KOTA KINABALU: What happens to Sabah’s biodiversity will determine the fate of the rest of the planet in the future.
This state, located on the East coast of Borneo, is arguably one of the most precious pieces of real estate, biodiversity-wise left on the planet. Such a status means that any inspired action taken to help reverse its slow but sure death would make a huge difference anywhere else across the world.
As the Covid-19 pandemic continues to disrupt lives and economies, humans are now forced to rethink their relationship with biodiversity, find innovative solutions and make a pledge to heal our critically-ill planet.
The Sabah Plastic Neutral platform, that is led and promoted by Blu Hope, embraces this aspiration and sets up the start of a ten-year journey toward pushing for the planet’s steady recovery.
While both Sabah and Timor-Leste pledged to move forward towards plastic neutrality, it is not just about addressing the problem with plastic pollution. A lot of what is happening on the ground will be the key factors that drive change, particularly in terms of people’s mindset and habits.
Blu Hope is ever determined to connect all the dots – from people in positions of power who make decisions down to ordinary individuals on the ground working toward making change happen and bring real, tangible, shared value from plastic waste to all Sabahans and Timorese.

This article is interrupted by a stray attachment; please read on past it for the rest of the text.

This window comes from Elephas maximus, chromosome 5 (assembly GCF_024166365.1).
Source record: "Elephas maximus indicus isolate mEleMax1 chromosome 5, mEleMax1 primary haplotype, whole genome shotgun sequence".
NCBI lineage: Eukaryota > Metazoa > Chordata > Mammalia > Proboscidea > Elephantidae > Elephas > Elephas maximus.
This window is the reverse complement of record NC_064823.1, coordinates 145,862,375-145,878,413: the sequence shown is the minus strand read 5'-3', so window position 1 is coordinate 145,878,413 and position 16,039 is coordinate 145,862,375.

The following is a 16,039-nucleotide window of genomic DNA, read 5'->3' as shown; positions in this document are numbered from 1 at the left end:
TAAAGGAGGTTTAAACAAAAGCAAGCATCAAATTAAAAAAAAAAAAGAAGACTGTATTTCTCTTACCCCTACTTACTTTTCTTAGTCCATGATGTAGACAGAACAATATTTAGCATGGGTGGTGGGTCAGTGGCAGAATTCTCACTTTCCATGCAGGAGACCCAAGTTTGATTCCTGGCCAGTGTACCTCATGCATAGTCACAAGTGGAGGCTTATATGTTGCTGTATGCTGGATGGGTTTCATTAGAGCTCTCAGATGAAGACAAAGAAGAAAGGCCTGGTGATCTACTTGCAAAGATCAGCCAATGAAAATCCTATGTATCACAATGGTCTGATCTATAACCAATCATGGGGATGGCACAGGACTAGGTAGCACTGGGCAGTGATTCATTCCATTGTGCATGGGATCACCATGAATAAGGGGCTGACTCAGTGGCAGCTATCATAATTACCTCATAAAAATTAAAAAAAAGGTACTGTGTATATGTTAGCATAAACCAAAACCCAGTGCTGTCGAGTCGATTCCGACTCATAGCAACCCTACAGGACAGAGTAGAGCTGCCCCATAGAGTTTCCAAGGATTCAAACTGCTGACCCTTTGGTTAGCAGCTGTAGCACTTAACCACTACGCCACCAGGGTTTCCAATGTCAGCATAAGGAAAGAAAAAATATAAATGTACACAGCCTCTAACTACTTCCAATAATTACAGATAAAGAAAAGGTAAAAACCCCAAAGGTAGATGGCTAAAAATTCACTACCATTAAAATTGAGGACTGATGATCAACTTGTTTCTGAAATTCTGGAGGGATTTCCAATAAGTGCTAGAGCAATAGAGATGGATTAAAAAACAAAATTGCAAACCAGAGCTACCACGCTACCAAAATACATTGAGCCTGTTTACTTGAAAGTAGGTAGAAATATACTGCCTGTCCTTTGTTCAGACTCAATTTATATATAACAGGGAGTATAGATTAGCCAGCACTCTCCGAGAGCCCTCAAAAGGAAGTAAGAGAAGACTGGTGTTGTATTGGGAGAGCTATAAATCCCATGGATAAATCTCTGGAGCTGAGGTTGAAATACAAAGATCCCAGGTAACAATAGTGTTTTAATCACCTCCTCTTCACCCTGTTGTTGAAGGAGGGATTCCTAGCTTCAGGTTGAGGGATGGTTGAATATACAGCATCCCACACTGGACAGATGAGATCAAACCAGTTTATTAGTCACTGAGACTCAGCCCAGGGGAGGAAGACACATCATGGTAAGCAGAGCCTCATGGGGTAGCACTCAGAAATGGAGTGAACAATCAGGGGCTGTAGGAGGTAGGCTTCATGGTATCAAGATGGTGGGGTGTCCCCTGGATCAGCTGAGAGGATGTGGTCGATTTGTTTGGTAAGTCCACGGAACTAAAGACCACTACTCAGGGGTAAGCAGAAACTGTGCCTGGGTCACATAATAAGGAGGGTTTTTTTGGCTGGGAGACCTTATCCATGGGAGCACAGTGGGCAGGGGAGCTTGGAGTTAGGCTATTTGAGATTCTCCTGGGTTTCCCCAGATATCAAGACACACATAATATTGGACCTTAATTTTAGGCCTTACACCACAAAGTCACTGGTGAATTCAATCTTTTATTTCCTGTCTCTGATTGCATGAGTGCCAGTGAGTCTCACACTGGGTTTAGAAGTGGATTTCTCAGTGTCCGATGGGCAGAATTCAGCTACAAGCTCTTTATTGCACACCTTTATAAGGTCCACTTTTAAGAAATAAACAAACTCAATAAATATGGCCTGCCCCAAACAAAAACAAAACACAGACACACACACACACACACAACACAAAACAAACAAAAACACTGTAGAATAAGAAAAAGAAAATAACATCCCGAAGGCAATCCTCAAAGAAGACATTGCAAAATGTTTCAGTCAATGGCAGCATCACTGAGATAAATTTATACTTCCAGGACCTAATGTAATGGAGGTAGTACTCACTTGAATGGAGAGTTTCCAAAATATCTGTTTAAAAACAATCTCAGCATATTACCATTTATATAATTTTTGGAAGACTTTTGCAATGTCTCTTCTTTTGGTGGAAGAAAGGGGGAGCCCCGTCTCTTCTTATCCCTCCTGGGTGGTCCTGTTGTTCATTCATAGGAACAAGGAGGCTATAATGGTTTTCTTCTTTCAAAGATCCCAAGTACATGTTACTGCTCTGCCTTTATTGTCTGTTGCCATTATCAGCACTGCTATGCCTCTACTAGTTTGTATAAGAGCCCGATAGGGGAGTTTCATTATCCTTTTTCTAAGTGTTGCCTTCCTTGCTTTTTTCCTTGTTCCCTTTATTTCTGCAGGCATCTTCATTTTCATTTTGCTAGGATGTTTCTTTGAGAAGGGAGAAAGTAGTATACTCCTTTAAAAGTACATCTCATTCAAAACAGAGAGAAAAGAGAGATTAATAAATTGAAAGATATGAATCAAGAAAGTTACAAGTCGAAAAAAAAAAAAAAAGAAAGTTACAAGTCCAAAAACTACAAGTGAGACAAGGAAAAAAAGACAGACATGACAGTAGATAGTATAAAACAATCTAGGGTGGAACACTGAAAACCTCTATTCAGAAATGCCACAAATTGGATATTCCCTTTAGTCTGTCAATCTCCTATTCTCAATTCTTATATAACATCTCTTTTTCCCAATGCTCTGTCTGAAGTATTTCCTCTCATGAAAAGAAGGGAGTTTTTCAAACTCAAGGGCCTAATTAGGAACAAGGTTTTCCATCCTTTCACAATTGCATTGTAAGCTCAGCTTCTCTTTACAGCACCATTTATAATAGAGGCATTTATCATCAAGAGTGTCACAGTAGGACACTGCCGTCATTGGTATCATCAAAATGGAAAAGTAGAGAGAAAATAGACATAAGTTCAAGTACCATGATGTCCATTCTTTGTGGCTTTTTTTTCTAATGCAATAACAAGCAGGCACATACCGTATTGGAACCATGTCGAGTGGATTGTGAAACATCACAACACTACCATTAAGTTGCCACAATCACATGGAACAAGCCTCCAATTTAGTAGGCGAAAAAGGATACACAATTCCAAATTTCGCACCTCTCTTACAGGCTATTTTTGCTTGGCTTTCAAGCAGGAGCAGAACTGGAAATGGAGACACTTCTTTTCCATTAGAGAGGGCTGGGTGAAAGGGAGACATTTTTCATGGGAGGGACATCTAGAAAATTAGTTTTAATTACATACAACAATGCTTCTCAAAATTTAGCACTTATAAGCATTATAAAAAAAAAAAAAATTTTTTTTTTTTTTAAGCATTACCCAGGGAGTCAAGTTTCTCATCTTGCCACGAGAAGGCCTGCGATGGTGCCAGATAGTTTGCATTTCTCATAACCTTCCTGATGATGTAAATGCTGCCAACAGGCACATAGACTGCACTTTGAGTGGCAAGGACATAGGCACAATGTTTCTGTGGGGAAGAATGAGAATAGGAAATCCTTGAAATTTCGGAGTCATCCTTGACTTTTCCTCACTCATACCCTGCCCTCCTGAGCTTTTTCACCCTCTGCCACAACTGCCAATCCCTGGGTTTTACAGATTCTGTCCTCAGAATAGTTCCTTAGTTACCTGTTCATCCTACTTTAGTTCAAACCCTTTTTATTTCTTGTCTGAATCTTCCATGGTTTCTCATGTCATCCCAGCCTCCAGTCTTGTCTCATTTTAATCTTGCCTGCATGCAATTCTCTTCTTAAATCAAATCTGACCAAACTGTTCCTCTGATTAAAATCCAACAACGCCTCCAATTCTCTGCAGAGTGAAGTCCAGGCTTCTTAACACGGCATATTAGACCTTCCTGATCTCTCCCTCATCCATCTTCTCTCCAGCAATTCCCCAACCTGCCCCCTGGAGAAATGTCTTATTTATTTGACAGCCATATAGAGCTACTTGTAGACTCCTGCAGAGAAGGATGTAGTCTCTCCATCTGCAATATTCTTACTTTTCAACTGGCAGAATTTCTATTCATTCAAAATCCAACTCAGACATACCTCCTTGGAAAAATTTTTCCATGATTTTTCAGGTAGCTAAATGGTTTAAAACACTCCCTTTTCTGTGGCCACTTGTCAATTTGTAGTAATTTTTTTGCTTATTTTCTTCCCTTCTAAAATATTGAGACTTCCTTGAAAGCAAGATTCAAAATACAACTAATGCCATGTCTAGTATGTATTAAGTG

Since Sabah Plastic Neutral’s launching in March this year, the movement has seen two important events happening. The first, when the state government through the Kota Kinabalu City Hall agreed to collaborate to reduce plastic waste in and around the city.
With the government on board, Blu Hope is now in the position of strength and what will follow is a major clean-up campaign of plastic waste with the help, among others, from island communities of Pulau Gaya – just outside capital, Kota Kinabalu. There is no date fixed yet for the project as the pandemic has forced everyone under strict lockdown at the moment.
The second event is the signing of partnership with a Norwegian company, VOW bringing French technology from ETIA into Sabah that would turn waste to energy. When this happens, it will mark yet another important milestone as plastic waste will no longer be disposed in the landfill but will now be converted into green energy.
The biggest potential ‘game changer’ however is Blu Hope’s proposed digital recycling ‘Equaliser’ app, called ReWild – offering the opportunity for everyone to profit from recycling their own waste the world over.